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Community Members Remember Antwon Rose On Juneteenth

Sarah Boden
90.5 WESA
A billboard commemorating the life of Antwon Rose.

This Juneteenth marks two years to the day that Antwon Rose Jr. was shot and killed by an East Pittsburgh Police officer.

Family, friends and community members gathered Friday to remember Rose, whom they described as smart, loving and sensitive. They also reflected on the current unrest around police brutality against black and brown people.

“They had the nerve to steal our son two years ago on a day that was marked for freedom,” said Tracey Jennings, who read a poem she wrote about Rose’s death.

Juneteenth commemorates the day in 1865 that enslaved blacks in the state of Texas learned of their emancipation. But many see Rose’s death and police brutality against Black Americans as an outgrowth of slavery.

“There’s still a whole lot of injustice,” said Andrea McNeill, of Homewood. “I like to say you’re free-ish. You’re free-ish. That’s what Juneteenth means to me right now.”

Rose’s death in 2018 sparked dozens of protests throughout Pittsburgh and other cities. Since then, Rose’s mother, Michelle Kenney, has become an advocate for policing reforms.

“I only know how to be a mom,” Kenney told the crowd in East Pittsburgh. “All I know is how to fight for my kids…my kids will always be my everything.”

Credit Sarah Boden / 90.5 WESA
90.5 WESA

Kenney, who used to work as an administrative assistant at the Wilkinsburg Police Department, said she knows the fight for reform will be difficult. Still, she vowed while speaking to marchers to continue to advocate for policy changes and talked about her recent trip to Washington, D.C., where she spoke with Sen. Tim Scott of South Carolina.

“[He’s] a Republican, ya’ll. But guess what, he’s working on the same thing I’m working on,” Kenney said. “So, I ain’t got no problem with taking a seat at the table. Cause I sure told him a few things too.”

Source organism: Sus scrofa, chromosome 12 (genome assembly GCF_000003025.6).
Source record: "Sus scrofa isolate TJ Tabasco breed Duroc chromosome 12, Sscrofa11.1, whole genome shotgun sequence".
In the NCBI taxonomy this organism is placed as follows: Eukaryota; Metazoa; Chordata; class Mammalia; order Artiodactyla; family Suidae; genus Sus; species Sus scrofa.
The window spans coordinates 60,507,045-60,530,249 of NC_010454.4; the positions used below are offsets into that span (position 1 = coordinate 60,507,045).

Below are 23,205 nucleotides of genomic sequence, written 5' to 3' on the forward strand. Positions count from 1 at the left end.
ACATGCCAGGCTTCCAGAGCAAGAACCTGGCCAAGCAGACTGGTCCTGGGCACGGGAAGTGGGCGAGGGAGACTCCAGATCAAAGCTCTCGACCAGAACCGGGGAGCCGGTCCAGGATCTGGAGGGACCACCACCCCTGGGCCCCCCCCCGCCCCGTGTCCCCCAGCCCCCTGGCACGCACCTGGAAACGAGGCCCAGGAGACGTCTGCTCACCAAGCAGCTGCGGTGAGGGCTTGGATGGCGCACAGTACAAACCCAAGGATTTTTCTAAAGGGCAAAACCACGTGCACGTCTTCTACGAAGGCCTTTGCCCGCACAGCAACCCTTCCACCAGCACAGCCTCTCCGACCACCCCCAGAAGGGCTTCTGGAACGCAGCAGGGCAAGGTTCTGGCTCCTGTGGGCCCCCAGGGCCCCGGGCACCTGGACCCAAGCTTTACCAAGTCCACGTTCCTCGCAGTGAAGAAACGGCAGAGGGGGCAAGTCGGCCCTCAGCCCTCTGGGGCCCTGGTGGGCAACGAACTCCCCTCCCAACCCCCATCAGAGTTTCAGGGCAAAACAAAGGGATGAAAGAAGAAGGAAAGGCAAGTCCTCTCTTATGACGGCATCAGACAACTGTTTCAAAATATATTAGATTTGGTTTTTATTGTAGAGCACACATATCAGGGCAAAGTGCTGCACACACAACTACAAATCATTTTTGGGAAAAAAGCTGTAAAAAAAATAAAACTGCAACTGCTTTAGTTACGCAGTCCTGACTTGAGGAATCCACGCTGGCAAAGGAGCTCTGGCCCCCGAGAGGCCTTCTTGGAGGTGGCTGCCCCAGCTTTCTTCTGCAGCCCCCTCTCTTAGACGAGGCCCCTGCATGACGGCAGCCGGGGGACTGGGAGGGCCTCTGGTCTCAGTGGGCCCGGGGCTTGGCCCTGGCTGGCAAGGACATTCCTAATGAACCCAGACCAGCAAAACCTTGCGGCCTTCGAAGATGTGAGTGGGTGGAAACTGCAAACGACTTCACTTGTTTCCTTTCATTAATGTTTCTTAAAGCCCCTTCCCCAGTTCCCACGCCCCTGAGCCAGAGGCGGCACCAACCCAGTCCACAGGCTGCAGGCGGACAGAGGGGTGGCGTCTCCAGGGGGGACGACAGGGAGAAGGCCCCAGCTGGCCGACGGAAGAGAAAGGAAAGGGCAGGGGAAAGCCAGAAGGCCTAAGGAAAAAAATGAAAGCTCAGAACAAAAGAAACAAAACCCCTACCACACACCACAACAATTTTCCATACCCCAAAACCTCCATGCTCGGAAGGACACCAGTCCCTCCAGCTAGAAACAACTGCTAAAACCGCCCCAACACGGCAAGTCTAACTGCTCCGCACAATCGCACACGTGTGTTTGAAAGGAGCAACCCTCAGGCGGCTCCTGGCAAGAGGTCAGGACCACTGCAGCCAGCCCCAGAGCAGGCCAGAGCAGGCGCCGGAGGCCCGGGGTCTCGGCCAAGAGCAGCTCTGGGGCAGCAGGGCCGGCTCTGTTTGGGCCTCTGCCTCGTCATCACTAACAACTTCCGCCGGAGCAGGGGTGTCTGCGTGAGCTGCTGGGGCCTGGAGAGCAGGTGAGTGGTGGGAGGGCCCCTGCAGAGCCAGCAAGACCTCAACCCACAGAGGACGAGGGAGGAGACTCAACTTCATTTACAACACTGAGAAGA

President Donald Trump later claimed he had met with Kenney during her trip, which she refuted on Facebook.

As protests against police brutality continue, state Rep. Ed Gainey said if enough people vote, change could happen.

“We have always beat the odds when the odds are put in front of us,” Gainey, a Democrat who represents many of the communities east of Pittsburgh, said. “My ancestors cry out to you.”

At the end of the event Rose’s family released balloons near a new billboard on Highway 30 that displays Rose’s smiling face and the words, “We will always miss and love him.”

Katie Blackley is a digital editor/producer for 90.5 WESA and 91.3 WYEP, where she writes, edits and generates both web and on-air content for features and daily broadcast. She's the producer and host of our Good Question! series and podcast. She also covers history and the LGBTQ community.
Sarah Boden covers health and science for 90.5 WESA. Before coming to Pittsburgh in November 2017, she was a reporter for Iowa Public Radio. As a contributor to the NPR-Kaiser Health News Member Station Reporting Project on Health Care in the States, Sarah's print and audio reporting frequently appears on NPR and KFF Health News.